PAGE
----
How interesting that ACT, the party which rallies against wasting taxpayer’s money, has nothing to say about Pipi – notwithstanding the association with Awatere-Huata. ACT claims to be the party of individual responsibility. A party, which is true to its word, surely ought to have critiqued such expenditure on behalf of the taxpayer?

How interesting that Prebble can set the bar so high for Awatere-Huata, but appeared to be more understanding when it was discovered that a former ACT MP, Owen Jennings, allowed his taxpayer-funded Parliamentary office to be the venue of a private meeting where a group of businessmen discussed a get-rich-quick scheme in 1998.

How interesting that Prebble appears ready to cut Awatere-Huata loose, but did not appear to apply a similar measure for ACT MP Rodney Hide, who was embroiled in a scandal involving a speech given at an investment seminar in Fiji. When families invested money in, what many have called a scam, and lost out, why didn’t Prebble front up and explain why Hide was there, and preach ACT’s “higher standards”?

Why is the party of virtue so often a hive of scandal and intrigue?

Why is a party that advocates the free market as a mechanism for judging success or failure so quick to apply arbitrary judgement when one of its own fails in the eyes of the public? Why does a Maori woman appear to be judged more harshly than two European men during difficult times?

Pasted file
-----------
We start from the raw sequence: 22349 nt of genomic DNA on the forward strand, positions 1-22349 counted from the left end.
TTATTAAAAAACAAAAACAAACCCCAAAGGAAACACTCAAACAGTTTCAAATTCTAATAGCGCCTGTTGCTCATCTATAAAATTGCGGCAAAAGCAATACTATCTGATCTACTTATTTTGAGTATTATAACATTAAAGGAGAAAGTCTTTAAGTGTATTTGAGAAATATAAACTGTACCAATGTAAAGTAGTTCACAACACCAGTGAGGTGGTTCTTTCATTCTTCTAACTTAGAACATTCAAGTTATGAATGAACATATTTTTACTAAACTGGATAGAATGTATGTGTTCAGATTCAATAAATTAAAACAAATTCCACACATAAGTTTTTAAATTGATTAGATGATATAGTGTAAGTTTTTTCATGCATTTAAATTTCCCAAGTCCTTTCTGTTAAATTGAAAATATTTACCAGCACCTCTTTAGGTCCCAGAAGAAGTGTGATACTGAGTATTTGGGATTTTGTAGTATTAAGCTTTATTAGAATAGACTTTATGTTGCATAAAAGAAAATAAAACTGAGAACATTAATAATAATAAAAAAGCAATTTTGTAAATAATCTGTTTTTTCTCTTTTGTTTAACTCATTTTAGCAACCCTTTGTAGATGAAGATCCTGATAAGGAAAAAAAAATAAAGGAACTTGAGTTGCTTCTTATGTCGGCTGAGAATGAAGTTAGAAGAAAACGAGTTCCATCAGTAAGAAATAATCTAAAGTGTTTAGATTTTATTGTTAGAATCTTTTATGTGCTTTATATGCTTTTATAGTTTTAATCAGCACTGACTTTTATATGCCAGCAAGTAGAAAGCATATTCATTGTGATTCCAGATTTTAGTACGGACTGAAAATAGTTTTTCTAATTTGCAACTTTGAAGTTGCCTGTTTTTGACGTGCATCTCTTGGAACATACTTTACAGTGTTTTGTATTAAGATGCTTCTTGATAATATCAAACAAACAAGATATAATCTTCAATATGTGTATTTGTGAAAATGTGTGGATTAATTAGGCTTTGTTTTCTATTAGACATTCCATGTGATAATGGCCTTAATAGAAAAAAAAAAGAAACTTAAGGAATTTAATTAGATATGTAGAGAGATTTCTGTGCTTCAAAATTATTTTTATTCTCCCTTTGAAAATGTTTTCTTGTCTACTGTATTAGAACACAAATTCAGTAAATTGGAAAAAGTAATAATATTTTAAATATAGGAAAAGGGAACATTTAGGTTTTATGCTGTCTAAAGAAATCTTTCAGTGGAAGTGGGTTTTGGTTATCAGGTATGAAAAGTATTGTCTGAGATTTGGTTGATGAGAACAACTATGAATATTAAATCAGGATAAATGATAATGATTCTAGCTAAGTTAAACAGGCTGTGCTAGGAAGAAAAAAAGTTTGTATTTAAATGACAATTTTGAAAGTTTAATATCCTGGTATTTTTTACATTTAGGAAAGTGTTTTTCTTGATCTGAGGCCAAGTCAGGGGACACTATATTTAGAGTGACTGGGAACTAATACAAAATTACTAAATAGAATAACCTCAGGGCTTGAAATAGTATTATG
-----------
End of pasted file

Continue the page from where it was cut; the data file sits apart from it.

Education Minister Trevor Mallard has rightly called for the auditor-general’s inquiry into allegations against Awatere-Huata to be widened to include the circumstances surrounding the original decision by the previous National government to give money to Pipi.

The original decision to give money to the Pipi Foundation was made in 1999. National MP Nick Smith was the Minister of Education at the time. Whilst the Cabinet minute directed the Ministry of Education to provide funding, it appears that no cabinet papers exist to support the allocation. What motive did the previous National government have to provide funding to Pipi? (remembering that National too endeavours to make capital out of being prudent with taxpayer’s money).

ACT press secretary David Young, who was previously sent to the Hawkes Bay to assist Awatere-Huata, has reportedly been admitted to hospital with stress-related symptoms. Perhaps he will reflect on his party’s recent opposition to new health and safety laws (affecting the workplace) during his time of convalescence. Who could possibly deny the man some rest?

Watch this drama unfold.

The irony and double standards are numerous, providing rich pickings for people who loathe hypocrisy in politics.

ACT, the party of “higher standards”, would appear to have failed to make the grade. Only this time the failure has drawn a different reACTion from Prebble.

Troubleshooters in politics will no doubt privately say Prebble is ACTivating the only option available to him – isolating a cancer [the scandal] before it infects the entire party. But scandal and intrigue are part of what the ACT Party is all about.

Prebble may well try and weld the knife against Awatere-Huata in a futile attempt to limit the damage the Pipi fiasco has inflicted on the right-wing party. But a true leader would look beyond the scandal and ask serious questions about an underlying pattern of behaviour that all too often lands ACT in hot water.

For right-wing politicians who preach fiscal prudence and the highest standards of personal conduct, 2003 promises to be a very challenging year.